The very first emotions we learn to recognize are happy and sad – feliz and triste. It’s easy to quickly identify when a little baby is happy, those big toothless smiles make us melt. We just as easily also recognize when babies aren’t so happy, as they communicate with cries and wails that demand our attention.
How Are You Feeling Today?
When we start our day in circle time and we talk about how we’re feeling, a common response is “hoy estoy feliz!” Children have a whole array of emotions even if they are not able to display or communicate them as well as adults can. When they are feeling or experiencing some difficult emotions, we often feel frustrated because it is inconvenient for our schedules. Their difficult emotions often take away time from what we are doing. Often, those moments that are most frustrating to us, are the ones that are most important to them.
Feelings without Words
When our child is throwing a temper tantrum, especially in public, we try to calm them down as fast as possible without giving into each and every whim. We can all sympathize with the terrible twos; we so eagerly hope they will quickly grow out of it so we won’t have to deal with those embarrassing moments and dodge those side-eye glances and unspoken judgement. But we have all been there. Our boy or girl is simply trying to become their own person, they want what little independence they can have, and they only have so many words or ways to say so.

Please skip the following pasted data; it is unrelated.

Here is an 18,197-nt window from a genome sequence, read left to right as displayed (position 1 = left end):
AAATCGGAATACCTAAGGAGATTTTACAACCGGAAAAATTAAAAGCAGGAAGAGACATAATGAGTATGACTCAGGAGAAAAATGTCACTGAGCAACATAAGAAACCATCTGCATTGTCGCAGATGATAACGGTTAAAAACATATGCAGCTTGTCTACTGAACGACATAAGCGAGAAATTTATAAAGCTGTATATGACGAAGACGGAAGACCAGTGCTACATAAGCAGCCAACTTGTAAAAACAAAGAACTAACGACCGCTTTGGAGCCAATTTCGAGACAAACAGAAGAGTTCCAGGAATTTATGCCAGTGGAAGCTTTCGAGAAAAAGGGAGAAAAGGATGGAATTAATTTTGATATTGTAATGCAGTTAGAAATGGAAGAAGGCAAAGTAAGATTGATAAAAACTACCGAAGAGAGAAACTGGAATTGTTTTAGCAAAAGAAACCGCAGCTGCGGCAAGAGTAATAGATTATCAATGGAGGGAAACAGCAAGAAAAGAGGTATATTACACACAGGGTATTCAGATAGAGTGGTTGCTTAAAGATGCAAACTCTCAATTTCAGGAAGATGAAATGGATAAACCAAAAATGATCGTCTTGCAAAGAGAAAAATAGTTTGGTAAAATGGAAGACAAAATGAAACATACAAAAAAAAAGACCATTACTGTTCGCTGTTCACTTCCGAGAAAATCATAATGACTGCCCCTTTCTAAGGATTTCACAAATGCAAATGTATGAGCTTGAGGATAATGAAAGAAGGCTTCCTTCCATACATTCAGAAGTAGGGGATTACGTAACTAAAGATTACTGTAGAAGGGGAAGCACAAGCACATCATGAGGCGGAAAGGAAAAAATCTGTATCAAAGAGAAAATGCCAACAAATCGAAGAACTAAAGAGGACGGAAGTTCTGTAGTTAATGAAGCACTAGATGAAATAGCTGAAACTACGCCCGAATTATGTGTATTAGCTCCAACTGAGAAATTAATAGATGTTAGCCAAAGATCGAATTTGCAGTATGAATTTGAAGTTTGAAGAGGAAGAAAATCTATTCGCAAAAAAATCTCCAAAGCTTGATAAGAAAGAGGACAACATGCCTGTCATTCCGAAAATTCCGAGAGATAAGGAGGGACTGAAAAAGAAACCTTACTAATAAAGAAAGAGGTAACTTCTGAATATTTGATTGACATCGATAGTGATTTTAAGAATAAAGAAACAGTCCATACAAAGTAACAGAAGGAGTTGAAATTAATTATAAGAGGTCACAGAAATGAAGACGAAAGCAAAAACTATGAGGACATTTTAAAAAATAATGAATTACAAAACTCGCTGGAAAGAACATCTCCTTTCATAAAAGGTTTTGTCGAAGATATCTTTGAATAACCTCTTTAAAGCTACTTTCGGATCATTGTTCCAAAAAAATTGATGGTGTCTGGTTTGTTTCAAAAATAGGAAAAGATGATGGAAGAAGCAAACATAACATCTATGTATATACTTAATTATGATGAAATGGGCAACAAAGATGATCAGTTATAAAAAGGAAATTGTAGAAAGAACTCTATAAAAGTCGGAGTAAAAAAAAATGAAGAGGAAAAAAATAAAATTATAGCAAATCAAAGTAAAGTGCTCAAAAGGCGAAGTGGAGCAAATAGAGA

Listening to Feelings
However, as they get a little older it’s key to start talking about emotions and feelings and giving a word to what they are experiencing. As children move beyond happy and sad they start to understand fear, surprise, jealousy, and even injustice. Help give them a voice to what they are feeling inside. When they act up or behave in a way that is difficult to explain, start digging behind the outward behavior to unfold what is hiding on the inside. Behind every behavior has an explanation.
Setting an Example
As adults we have the unique opportunity of setting an example for children and as parents that influence is significantly more impactful. Children are constantly observing, watching, and ultimately imitating. When we feel sad, down, or frustrated we can take the opportunity to explain why we feel that way and talk it through with our kids. If we are angry, we can gently explain how certain behaviors and actions upset us. As we vocalize our reasoning, explain our feelings, and show our children how to express themselves, you can be sure they will be watching.
We of course share the common goal of happiness for our children. We want only the best for them. Why not start by honing in on all the emotions they experience daily so that you can share the journey with them through all the highs and lows.